by Daphne Simeon, M.D., and Jeffrey Abugel. New York, Oxford University Press, 2006, 242 pp., $16.95.
Perhaps some readers will recall a game played in adolescence: think of a word. Repeat it over and over in one’s mind until it loses meaning. Then, as the word itself loses meaning, the world around does the same, accompanied by a not totally unpleasant feeling of being unreal. This is the experience of depersonalization.
I say, not totally unpleasant, because the player, as opposed to a patient with depersonalization disorder, remains in control and returns to his or her usual state—one in which the player simply feels himself, a return from a self-induced feeling of unreality. Spiegel (1) once proposed, in a closely reasoned psychoanalytic paper, that the self, a collection of many self-representations, acts as a steadying flywheel operating out of awareness, ordinarily providing homeostasis and buffering against transient alterations of self-feeling, thereby keeping us feeling real without our even knowing or recognizing it. Only when there is a disturbance of that steady state do we sense an alteration; we then feel unreal—the subject of this book.
In nine chapters, an epilogue, and a review of frequently asked questions, the authors lead the reader through descriptions of depersonalization culled from scientific and literary presentations of the past century and a half. Chapters are devoted to diagnosis (adhering to the criteria for depersonalization disorder in the DSM-IV), clinical research, the biology of depersonalization, and treatment (both medication and psychotherapy). Although this outline might sound dry as dust, the book is anything but that. Many case summaries are offered, which put into words the seemingly ineffable state that is depersonalization. Through frequent quotation of patients, the reader is gradually led to sense and feel the experience of losing a sense of self, of what it means to feel unreal while retaining an intact capacity for reality testing. I believe that the first two chapters in particular (“Strangers to Our Selves” and “Expressions of the Inexpressible”) would be useful to patients trying to comprehend their experience. The authors quote the 19th-century diarist Amiel as stating, “All is strange to me; I am, as it were, outside my own body and individuality; I am depersonalized, detached, cut adrift. Is this madness?” Patients will identify with him. Reading these chapters, in concert with the help of the treating psychiatrist, will help them differentiate depersonalization from psychosis, relieving an important fear.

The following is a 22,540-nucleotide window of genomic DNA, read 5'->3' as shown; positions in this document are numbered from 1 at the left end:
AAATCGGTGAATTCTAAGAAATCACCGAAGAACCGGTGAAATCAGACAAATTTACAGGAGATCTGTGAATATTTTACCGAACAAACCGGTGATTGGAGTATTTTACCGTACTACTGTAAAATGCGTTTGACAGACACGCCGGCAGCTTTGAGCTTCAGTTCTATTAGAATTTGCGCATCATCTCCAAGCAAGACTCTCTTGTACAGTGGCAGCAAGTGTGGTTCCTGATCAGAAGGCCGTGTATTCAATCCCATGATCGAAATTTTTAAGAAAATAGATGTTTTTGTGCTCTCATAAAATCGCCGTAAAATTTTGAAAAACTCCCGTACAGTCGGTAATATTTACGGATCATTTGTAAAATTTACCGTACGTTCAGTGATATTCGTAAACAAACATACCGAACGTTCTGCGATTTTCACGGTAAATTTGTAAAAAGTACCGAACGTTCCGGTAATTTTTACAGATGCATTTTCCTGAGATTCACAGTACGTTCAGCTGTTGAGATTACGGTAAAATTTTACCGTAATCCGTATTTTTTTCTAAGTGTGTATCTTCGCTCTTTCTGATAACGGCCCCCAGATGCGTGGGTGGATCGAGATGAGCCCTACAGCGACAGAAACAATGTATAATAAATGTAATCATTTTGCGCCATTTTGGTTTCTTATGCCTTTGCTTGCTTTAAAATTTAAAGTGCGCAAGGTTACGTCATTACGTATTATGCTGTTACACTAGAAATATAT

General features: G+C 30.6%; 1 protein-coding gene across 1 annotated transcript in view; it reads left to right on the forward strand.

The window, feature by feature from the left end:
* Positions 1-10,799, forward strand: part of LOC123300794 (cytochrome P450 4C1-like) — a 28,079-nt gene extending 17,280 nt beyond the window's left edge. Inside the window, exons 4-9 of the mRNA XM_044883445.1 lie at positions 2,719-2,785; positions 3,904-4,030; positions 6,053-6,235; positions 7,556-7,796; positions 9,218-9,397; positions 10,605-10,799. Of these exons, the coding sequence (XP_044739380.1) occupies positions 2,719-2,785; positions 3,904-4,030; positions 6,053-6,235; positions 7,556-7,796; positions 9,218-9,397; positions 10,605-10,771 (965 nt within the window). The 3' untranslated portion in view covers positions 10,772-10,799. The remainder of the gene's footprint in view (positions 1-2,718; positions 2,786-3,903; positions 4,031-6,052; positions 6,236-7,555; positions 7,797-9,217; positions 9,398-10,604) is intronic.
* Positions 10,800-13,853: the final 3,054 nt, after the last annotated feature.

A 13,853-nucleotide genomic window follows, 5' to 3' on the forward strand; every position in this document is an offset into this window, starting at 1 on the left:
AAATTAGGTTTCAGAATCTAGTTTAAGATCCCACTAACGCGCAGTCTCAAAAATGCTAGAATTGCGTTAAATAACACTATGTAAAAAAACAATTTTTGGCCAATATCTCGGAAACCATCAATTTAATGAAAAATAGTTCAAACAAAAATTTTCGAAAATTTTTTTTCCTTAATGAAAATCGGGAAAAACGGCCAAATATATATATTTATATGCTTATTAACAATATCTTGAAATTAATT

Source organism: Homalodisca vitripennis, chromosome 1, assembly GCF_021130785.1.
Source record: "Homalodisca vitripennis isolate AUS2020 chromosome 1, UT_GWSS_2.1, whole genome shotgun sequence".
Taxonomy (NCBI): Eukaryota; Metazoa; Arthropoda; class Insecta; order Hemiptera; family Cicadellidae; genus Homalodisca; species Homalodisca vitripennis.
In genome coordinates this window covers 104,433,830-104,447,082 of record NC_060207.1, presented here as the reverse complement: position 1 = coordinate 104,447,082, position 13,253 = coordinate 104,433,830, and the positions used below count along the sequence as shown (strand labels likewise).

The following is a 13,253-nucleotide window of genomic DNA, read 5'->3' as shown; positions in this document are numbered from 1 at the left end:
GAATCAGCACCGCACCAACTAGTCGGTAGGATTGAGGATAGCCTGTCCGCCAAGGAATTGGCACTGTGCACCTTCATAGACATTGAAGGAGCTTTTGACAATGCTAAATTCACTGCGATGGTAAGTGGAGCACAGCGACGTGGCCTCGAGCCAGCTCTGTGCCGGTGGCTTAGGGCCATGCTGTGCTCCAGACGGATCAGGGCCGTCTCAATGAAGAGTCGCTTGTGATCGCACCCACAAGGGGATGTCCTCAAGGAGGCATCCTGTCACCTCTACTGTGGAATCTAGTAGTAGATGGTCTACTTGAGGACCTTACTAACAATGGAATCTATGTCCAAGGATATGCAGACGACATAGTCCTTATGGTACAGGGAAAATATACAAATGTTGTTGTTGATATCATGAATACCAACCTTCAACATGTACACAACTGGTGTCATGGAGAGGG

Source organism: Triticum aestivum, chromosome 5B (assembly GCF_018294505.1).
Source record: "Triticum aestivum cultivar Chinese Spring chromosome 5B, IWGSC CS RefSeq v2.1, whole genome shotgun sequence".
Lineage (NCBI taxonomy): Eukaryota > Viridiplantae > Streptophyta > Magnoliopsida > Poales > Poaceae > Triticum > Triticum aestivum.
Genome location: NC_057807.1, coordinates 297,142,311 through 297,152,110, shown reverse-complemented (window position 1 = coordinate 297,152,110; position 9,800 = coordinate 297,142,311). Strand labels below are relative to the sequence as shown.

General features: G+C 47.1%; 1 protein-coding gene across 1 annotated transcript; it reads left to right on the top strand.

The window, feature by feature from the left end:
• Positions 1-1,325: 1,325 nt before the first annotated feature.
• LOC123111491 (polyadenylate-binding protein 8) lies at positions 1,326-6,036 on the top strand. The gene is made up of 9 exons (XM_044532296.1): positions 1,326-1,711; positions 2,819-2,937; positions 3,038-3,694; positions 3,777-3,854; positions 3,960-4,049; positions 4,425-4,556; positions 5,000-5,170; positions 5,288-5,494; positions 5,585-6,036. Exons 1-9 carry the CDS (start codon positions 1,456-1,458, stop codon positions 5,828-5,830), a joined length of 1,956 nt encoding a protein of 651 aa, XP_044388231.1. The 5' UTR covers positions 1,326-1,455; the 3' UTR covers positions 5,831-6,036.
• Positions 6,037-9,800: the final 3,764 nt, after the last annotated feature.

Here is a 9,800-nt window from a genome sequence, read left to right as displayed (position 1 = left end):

A question may be raised as to the audience for this book. Some chapters, as noted above, seem to be written with the patient in mind. Others, focusing on biology, clinical research, and treatment, would seem to have the professional in mind. Chapter 9 especially, on psychotherapeutic treatment, is a small gem for professionals. It details the brief 10-session psychotherapy developed at Mount Sinai Hospital in New York for the treatment of depersonalization disorder and provides commentary on an actual session-by-session treatment of a patient. Any therapist working with a patient with depersonalization would benefit from a careful study of that chapter.
The authors implicitly raise the problem of clinical diagnosis. As described in DSM-IV, DSM is a categorical scheme “that divides mental disorders into types based on criteria sets with defining features” (p. xxii). This method works best when the categories are clearly homogeneous without blurring at the boundaries. Sometimes we cannot be sure that the category is discrete with “absolute boundaries dividing it from other mental disorders or from no mental disorder.” It may lie along a continuum. One strength of Feeling Unreal is the categorical approach taken by the authors. By selecting a population with DSM-IV depersonalization disorder with clearly defined boundaries, the authors were able to present their own research, compare it to the research of others, illustrate methods of diagnosis, and demonstrate a very useful therapeutic method for the population that they defined. This very strength is also its weakness, because depersonalization is also a phenomenon, not a strict diagnostic category, in which feeling real at times is disrupted by feeling unreal. It is this extended population that Spiegel (1), Jacobson (2), Abend (3), and Frances et al. (4), among others, have studied. Reading this useful and interesting book makes it clear that each approach has its place.
The book could have been better edited by the publisher. There are errors in the number references to the chapter endnotes. Some psychiatrists are referred to as psychologists, and there is at least one important error in the references text.
1.Spiegel LA: The self, the sense of self, and perception. Psychoanal Study Child 1959; 14:81–109
2.Jacobson E: Depersonalization. J Am Psychoanal Assoc 1959; 7:581–610
3.Abend SM: Problems of identity: theoretical and clinical applications. Psychoanal Q 1974; 43:606–637
4.Frances A, Sacks M, Aronoff MS: Depersonalization: a self-relations perspective. Int J Psychoanal 1977; 58:325–331
The author reports no competing interests.
Book review accepted for publication March 2009 (doi: 10.1176/appi.ajp.2009.09030306).